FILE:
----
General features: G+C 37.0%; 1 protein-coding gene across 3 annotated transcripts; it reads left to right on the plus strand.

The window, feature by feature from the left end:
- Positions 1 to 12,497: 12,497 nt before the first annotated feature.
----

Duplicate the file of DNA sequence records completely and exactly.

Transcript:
General features: G+C 37.0%; 1 protein-coding gene across 3 annotated transcripts; it reads left to right on the plus strand.

The window, feature by feature from the left end:
- Positions 1 to 12,497: 12,497 nt before the first annotated feature.